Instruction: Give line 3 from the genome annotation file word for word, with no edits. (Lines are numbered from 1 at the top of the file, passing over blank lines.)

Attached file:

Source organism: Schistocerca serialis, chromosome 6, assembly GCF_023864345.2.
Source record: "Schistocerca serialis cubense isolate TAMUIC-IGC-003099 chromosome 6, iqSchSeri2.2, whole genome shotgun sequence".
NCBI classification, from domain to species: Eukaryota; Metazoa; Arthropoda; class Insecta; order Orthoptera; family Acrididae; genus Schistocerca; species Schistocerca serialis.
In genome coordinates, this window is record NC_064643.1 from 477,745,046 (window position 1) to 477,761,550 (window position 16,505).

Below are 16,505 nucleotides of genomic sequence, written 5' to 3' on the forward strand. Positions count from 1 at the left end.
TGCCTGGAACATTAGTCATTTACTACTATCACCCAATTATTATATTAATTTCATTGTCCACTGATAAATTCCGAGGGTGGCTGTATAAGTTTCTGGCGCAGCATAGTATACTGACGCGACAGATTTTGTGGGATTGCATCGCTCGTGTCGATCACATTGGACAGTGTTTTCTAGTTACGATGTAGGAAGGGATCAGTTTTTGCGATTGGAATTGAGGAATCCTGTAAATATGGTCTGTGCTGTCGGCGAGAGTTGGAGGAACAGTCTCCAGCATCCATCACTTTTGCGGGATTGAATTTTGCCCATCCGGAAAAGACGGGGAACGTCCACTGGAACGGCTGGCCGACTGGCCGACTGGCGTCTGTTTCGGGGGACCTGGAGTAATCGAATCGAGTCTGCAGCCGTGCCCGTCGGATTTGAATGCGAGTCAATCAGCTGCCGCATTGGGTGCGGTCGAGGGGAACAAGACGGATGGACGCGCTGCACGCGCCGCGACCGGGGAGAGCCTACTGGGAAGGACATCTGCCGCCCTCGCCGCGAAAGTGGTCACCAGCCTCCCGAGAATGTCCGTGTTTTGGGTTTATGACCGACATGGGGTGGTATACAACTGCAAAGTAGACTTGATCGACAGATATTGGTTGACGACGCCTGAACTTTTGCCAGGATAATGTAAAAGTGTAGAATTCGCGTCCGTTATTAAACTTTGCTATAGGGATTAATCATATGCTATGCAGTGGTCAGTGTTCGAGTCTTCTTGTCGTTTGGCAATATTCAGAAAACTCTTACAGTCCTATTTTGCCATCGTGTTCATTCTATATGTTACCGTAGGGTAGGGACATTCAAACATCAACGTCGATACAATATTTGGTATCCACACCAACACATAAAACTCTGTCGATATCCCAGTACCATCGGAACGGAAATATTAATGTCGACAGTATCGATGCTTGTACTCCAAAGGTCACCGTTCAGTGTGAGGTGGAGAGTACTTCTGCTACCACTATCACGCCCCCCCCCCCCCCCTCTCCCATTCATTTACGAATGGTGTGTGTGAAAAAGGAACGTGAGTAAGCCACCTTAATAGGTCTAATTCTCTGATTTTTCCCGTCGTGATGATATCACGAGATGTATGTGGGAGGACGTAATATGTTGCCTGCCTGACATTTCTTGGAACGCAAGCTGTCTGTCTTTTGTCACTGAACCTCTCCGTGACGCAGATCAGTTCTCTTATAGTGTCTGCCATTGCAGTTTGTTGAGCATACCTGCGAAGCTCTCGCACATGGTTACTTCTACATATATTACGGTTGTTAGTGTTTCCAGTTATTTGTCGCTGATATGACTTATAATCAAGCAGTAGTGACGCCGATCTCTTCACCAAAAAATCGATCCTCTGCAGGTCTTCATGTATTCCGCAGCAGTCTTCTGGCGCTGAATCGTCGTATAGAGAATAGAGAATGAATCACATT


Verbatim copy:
NCBI classification, from domain to species: Eukaryota; Metazoa; Arthropoda; class Insecta; order Orthoptera; family Acrididae; genus Schistocerca; species Schistocerca serialis.